According to the American Psychological Association, around three-quarters of adults (76%) said they have experienced health impacts due to stress in the prior month, including headache (38%), fatigue (35%), feeling nervous or anxious (34%), and/or feeling depressed or sad (33%).
There are many reasons that people feel stressed but what should leaders do about this?
With a shortage of talented people willing to work, many employees feel they are doing more than one person’s job.
Others are not happy about going back to the office full-time because they are back to dealing with potentially long commutes, etc.
And the list continues to grow…
I find that some of the leaders who I interact with admit they feel a bit helpless in assisting their employees.
They recognize that the amount of work each person does has grown but do not come up with creative solutions to help them in other ways.
Such things like providing lunch several times a week so employees don’t have to think about going to the store as often and not spending evening time preparing lunch could help.
Bringing in a masseuse and/or providing lunchtime yoga classes is another thought.
A big idea is rethinking the whole way we work.
I recently conducted a training for leaders who work in the energy industry.
We explored different ways to make the actual output of work more effective while also making employees’ lives better.
One leader analyzed the shifts that each of his employees worked and realized if they worked four 10-hour days versus five 8-hour days it actually was not only satisfying overall but also enhanced their customers’ experiences.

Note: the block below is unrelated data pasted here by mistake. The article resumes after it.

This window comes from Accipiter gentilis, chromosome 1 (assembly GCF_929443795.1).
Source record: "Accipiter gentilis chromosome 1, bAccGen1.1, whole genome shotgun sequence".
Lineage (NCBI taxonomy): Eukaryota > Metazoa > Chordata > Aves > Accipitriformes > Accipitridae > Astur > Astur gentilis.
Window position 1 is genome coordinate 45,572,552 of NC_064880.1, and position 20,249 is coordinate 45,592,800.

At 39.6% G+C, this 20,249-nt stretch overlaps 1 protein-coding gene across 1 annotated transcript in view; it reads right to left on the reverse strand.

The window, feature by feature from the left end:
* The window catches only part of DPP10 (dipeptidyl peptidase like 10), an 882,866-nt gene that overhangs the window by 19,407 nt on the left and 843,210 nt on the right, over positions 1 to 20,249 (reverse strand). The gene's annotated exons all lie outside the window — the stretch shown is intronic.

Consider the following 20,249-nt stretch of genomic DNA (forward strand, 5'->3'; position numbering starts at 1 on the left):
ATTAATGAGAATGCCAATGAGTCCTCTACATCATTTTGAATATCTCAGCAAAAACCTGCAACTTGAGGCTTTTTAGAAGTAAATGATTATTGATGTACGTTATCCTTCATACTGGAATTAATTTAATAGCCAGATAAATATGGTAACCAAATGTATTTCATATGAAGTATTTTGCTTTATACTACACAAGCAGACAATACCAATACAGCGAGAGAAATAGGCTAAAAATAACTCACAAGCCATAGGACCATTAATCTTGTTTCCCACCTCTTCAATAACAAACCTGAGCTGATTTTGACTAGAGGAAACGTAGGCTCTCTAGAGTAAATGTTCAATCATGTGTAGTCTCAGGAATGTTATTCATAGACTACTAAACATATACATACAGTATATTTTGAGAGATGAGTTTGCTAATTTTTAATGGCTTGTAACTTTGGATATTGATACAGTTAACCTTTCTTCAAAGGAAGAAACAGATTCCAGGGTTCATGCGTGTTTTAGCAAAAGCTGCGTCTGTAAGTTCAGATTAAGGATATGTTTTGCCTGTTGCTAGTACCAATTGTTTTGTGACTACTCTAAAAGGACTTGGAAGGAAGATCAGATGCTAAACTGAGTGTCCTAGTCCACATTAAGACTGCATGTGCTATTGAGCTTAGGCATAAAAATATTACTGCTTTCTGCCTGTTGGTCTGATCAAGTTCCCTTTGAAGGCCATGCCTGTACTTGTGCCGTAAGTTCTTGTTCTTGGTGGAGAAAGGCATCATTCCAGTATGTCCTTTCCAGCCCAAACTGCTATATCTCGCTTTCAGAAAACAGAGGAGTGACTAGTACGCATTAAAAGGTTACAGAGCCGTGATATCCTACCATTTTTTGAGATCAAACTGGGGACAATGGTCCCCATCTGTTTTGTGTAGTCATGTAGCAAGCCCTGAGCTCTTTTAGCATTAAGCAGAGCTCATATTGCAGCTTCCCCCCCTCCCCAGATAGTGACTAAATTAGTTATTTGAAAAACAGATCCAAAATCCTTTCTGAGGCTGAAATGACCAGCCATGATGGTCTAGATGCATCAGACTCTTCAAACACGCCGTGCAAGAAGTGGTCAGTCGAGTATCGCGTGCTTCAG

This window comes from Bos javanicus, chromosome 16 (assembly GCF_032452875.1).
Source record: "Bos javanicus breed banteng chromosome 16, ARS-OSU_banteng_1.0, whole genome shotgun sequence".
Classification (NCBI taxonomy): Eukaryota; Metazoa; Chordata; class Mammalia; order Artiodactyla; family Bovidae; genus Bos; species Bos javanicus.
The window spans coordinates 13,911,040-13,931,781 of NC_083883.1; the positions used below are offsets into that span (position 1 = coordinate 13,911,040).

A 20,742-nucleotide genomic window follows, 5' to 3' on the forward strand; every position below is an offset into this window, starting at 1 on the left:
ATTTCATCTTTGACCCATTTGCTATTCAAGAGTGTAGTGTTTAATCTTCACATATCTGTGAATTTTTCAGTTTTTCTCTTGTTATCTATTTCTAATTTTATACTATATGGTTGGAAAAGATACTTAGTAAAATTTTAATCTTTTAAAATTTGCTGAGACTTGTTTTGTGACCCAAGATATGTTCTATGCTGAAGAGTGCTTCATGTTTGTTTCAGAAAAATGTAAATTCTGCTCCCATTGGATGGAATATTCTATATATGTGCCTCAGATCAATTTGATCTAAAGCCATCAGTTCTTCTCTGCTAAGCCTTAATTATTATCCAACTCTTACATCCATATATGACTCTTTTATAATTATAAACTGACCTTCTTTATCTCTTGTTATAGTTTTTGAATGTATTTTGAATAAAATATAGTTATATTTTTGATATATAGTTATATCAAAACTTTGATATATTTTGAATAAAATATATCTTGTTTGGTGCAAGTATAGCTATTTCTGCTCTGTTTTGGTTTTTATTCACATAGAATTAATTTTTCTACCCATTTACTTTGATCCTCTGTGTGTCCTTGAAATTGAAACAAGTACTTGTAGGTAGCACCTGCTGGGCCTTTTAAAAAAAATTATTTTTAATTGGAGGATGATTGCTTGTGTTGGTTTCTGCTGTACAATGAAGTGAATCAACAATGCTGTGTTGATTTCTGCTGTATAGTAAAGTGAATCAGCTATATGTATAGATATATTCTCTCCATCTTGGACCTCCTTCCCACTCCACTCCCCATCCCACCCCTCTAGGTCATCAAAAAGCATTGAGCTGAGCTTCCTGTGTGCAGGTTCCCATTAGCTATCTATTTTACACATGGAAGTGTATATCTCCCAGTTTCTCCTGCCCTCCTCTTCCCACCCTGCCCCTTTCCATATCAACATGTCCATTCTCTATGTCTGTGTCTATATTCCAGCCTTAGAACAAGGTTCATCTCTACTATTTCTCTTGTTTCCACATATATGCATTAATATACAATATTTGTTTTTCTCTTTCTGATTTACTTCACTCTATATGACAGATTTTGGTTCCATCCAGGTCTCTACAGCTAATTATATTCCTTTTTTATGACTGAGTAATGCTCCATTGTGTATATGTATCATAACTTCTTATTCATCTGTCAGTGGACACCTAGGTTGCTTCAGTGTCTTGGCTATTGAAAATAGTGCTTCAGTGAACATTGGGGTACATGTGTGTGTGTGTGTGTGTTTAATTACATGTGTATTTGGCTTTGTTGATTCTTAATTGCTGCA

By having a three-day weekend, workers could better handle their weekend chores.
Most usually feel harried by Sunday night that not everything got done so walk into work Monday feeling overwhelmed, depressed, and/or tired which does not make for a good way to start the week.
Obviously this does not work for every company but allowing employees to brainstorm new ideas on how to have a better workplace makes them feel empowered and valued.
Many great products and services came about due to brainstorming so why not consider it in your place of work?
It is an experiment worth trying but I can already feel those who are reading this shaking their heads saying, “this won’t work here.”
The important thing to remember here is that leaders can speculate all they want about how to make employees happy but until you actually give them the opportunity to express themselves, you don’t really know.
As we know, Covid forced us to change the way we worked with some success so why would you want to go backwards now?
I suggest trying it, keeping an open mind, and if it seems really outlandish, ask the employees to go back to the drawing board and rework it.
It is also essential that you understand what each employee is stressed about even if to you it seems trivial.
How are they coping now with it?
Has their way to cope changed over time?
What else do they need?
You may not like their answers but try to be as empathetic as possible.
As we know, finding and retaining employees are leaders’ #1 challenge these days so take the time to really understand your employees’ needs.
You may be more stressed after hearing what they have to say so eat a pint of ice cream or whatever your go-to food is when you are stressed.
Then take a walk and reflect.
Then tackle these issues.